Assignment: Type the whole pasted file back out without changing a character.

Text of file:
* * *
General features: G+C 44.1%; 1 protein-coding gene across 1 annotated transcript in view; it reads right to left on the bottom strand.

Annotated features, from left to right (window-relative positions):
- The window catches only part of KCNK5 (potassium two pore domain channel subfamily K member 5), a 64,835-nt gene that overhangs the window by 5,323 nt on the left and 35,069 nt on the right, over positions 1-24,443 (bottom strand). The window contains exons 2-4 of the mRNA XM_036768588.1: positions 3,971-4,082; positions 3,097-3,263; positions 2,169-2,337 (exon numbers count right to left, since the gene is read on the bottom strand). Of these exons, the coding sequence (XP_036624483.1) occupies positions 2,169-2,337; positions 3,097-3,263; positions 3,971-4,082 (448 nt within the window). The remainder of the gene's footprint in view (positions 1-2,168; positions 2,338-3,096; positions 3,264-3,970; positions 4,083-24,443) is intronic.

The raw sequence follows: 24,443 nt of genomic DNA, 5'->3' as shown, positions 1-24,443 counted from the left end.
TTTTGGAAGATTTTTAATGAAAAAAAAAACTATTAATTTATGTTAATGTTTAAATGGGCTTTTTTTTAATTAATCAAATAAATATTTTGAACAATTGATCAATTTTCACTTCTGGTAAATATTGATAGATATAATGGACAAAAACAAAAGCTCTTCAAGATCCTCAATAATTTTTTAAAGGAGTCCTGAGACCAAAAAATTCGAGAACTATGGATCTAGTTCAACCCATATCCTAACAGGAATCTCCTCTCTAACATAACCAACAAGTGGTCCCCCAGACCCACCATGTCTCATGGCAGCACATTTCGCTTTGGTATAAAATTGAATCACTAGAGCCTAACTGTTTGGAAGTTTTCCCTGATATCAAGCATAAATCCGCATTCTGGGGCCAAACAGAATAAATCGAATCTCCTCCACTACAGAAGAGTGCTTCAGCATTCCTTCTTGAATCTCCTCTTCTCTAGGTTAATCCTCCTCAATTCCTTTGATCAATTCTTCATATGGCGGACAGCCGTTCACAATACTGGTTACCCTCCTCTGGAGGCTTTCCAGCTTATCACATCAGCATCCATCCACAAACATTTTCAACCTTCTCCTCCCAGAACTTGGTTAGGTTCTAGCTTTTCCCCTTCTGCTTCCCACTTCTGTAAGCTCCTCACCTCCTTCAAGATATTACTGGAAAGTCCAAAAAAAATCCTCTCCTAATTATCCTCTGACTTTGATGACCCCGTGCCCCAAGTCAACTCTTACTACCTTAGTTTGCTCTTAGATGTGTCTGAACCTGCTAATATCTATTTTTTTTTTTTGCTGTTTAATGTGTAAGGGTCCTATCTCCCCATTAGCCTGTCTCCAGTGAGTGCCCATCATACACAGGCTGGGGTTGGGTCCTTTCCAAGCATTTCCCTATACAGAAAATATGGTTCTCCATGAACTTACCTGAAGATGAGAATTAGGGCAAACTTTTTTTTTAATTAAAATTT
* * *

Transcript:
General features: G+C 44.1%; 1 protein-coding gene across 1 annotated transcript in view; it reads right to left on the bottom strand.

Annotated features, from left to right (window-relative positions):
- The window catches only part of KCNK5 (potassium two pore domain channel subfamily K member 5), a 64,835-nt gene that overhangs the window by 5,323 nt on the left and 35,069 nt on the right, over positions 1-24,443 (bottom strand). The window contains exons 2-4 of the mRNA XM_036768588.1: positions 3,971-4,082; positions 3,097-3,263; positions 2,169-2,337 (exon numbers count right to left, since the gene is read on the bottom strand). Of these exons, the coding sequence (XP_036624483.1) occupies positions 2,169-2,337; positions 3,097-3,263; positions 3,971-4,082 (448 nt within the window). The remainder of the gene's footprint in view (positions 1-2,168; positions 2,338-3,096; positions 3,264-3,970; positions 4,083-24,443) is intronic.

The raw sequence follows: 24,443 nt of genomic DNA, 5'->3' as shown, positions 1-24,443 counted from the left end.
TTTTGGAAGATTTTTAATGAAAAAAAAAACTATTAATTTATGTTAATGTTTAAATGGGCTTTTTTTTAATTAATCAAATAAATATTTTGAACAATTGATCAATTTTCACTTCTGGTAAATATTGATAGATATAATGGACAAAAACAAAAGCTCTTCAAGATCCTCAATAATTTTTTAAAGGAGTCCTGAGACCAAAAAATTCGAGAACTATGGATCTAGTTCAACCCATATCCTAACAGGAATCTCCTCTCTAACATAACCAACAAGTGGTCCCCCAGACCCACCATGTCTCATGGCAGCACATTTCGCTTTGGTATAAAATTGAATCACTAGAGCCTAACTGTTTGGAAGTTTTCCCTGATATCAAGCATAAATCCGCATTCTGGGGCCAAACAGAATAAATCGAATCTCCTCCACTACAGAAGAGTGCTTCAGCATTCCTTCTTGAATCTCCTCTTCTCTAGGTTAATCCTCCTCAATTCCTTTGATCAATTCTTCATATGGCGGACAGCCGTTCACAATACTGGTTACCCTCCTCTGGAGGCTTTCCAGCTTATCACATCAGCATCCATCCACAAACATTTTCAACCTTCTCCTCCCAGAACTTGGTTAGGTTCTAGCTTTTCCCCTTCTGCTTCCCACTTCTGTAAGCTCCTCACCTCCTTCAAGATATTACTGGAAAGTCCAAAAAAAATCCTCTCCTAATTATCCTCTGACTTTGATGACCCCGTGCCCCAAGTCAACTCTTACTACCTTAGTTTGCTCTTAGATGTGTCTGAACCTGCTAATATCTATTTTTTTTTTTTGCTGTTTAATGTGTAAGGGTCCTATCTCCCCATTAGCCTGTCTCCAGTGAGTGCCCATCATACACAGGCTGGGGTTGGGTCCTTTCCAAGCATTTCCCTATACAGAAAATATGGTTCTCCATGAACTTACCTGAAGATGAGAATTAGGGCAAACTTTTTTTTTAATTAAAATTT